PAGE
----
The probe will then be placed over the desired area and then treatment for your Achilles tendinopathy will begin. At first the clinician will ensure the discomfort is kept to a minimum. After a while, as the impulses increase, little pain is experienced. However, more often than not, there is some pain felt over the area of application. After treatment you should feel very little pain and this may last for a few days. After then an aching sensation can occur. After subsequent treatments there will be a definite improvement in symptoms leading to reduction in the original pain felt.
How long will shockwave therapy take to work?
Generally most applications of shockwave for Achilles tendinopathy and most conditions will resolve within 3-4 sessions of approximately 30 minutes treatment. Naturally, this can depend on the exact presentation of the condition. Making sure you see someone quickly to have the condition diagnosed can reduce the number of sessions needed.
It is vital that you continue to work with a physical therapist to maintain the exercise regime you should already be carrying out for Achilles tendinopathy, prior to consulting for shockwave treatment. This will involve balancing exercises, strength exercises and a good eccentric loading programme depending on your stage of Achilles tendinopathy.
What is the evidence for shockwave therapy and achilles tendon pain/achilles tendinopathy?
There is growing evidence for the use of shockwave therapy in the management of achilles tendinopathy. Largely the area of non-operative management of achilles tendinopathy has been poorly studied. One area that is of increasing interest is the use of shockwave therapy for the conservative management of achilles tendinopathy.
A recent paper has highlighted the previously gold standard eccentric loading programmes having inferior results to shockwave therapy at 4 months follow up. It is very promising that there are alternatives available which are proving better than what we have been prescribing previously (Rompe 2008).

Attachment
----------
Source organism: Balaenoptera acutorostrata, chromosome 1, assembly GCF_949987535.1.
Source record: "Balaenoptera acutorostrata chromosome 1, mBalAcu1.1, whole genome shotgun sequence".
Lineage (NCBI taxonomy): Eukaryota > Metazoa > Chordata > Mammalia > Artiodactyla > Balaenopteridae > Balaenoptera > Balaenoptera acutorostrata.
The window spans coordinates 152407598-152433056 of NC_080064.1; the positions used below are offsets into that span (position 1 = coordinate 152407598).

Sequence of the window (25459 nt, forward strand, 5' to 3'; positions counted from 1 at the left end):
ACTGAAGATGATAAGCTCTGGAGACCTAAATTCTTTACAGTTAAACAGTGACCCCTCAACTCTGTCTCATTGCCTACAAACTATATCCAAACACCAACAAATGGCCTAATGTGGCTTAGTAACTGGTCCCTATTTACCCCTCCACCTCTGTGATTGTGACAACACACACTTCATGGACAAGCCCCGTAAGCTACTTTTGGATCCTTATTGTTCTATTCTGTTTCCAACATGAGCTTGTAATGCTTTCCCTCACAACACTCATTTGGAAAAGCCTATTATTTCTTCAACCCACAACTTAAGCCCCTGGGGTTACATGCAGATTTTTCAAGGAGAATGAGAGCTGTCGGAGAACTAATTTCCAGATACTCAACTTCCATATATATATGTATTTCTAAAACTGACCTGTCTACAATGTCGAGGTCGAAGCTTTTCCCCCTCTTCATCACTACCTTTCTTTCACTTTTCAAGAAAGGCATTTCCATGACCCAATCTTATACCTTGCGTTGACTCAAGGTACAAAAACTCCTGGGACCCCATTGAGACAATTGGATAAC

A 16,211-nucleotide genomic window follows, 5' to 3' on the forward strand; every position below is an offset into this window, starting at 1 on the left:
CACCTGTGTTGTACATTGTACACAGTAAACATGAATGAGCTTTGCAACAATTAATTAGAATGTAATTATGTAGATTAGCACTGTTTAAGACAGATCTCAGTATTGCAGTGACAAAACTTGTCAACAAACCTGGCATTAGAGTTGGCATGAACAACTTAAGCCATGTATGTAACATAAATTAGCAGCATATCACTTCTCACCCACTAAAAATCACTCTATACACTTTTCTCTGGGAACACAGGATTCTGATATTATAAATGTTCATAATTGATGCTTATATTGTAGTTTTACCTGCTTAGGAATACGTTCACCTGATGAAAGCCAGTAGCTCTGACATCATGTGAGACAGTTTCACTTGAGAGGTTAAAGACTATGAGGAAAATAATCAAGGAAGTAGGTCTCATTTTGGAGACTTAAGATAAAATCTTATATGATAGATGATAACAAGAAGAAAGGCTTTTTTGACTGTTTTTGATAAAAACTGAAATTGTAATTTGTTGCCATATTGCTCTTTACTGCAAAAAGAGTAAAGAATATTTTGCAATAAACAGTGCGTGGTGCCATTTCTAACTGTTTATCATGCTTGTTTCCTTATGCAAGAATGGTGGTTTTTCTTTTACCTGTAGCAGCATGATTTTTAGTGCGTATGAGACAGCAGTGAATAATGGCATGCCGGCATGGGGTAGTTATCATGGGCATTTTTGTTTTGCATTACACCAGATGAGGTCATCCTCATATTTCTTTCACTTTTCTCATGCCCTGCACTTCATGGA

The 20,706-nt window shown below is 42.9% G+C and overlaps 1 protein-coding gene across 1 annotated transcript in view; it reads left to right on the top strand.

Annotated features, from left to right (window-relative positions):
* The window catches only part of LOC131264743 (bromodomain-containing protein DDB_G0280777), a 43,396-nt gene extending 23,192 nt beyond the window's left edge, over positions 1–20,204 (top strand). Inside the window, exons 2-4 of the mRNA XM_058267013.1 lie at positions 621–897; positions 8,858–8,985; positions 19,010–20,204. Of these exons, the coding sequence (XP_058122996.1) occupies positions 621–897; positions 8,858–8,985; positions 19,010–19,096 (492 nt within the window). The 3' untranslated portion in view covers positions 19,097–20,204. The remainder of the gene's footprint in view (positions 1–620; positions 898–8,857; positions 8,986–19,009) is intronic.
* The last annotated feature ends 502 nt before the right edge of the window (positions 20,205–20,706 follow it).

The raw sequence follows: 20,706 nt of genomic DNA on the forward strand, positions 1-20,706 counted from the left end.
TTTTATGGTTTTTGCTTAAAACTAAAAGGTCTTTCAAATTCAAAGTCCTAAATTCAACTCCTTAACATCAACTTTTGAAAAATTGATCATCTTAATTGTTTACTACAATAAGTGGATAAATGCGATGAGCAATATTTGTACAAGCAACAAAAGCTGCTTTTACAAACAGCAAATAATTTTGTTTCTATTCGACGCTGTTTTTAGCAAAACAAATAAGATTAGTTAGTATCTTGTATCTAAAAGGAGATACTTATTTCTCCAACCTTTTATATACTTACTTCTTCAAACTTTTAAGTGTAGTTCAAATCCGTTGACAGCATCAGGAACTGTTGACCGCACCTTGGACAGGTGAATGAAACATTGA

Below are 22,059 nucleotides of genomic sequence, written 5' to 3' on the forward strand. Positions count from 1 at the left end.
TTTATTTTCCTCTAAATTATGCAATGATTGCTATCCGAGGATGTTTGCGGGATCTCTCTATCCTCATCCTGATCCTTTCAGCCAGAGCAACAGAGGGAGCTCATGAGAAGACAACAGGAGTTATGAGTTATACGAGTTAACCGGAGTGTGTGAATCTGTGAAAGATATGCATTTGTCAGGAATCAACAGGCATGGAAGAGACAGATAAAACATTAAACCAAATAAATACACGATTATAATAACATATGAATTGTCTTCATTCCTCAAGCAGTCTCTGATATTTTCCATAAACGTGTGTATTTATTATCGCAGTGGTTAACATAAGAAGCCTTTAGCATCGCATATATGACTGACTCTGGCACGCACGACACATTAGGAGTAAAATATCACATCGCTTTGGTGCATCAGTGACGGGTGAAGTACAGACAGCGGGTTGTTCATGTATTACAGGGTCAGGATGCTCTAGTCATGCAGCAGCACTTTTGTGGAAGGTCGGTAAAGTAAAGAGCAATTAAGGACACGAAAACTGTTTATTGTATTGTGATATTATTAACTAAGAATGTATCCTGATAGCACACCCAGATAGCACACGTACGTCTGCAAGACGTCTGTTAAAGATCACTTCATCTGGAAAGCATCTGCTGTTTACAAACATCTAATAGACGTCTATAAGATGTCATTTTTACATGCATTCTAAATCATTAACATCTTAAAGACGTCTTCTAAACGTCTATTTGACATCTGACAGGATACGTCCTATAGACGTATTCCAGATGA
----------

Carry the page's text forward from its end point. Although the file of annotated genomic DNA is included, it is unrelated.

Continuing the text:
Where can I get shockwave therapy for this condition?
You are able to get shockwave therapy at a few specialist clinics in the UK. There are a growing number of clinics providing this specialist form of treatment. It is beneficial to make certain the type of machine they use is a swiss dolor clast machine as this is the only one that has been tested to high level in research papers.
At Perfect Balance Clinic we often see people with different types of Tendinopathy who have tried other forms of treatment. For us, Shockwave therapy has been the one form of treatment that has consistently delivered results for Achilles Tendinopathy.
How long will shockwave treatments last for?
If everything goes to plan with your shockwave therapy for Achilles tendinopathy then the treatment should make a significant contribution to reducing the pain and improving the function of your Achilles tendinopathy. In most cases the shockwave will get rid of the patellar tendinitis.
With some tendon surgery there is a 75% success rate at 18 months, with shockwave for the same condition it has been shown that up to 80% of patients who have received the shockwave therapy at 18 months have a good to excellent result. Shockwave is better than surgery for certain tendinopathy and more research is being done with this in mind.
Shockwave therapy has proven to be better than surgery and better than the current non-operative measures used for management of resistant achilles tendinopathy.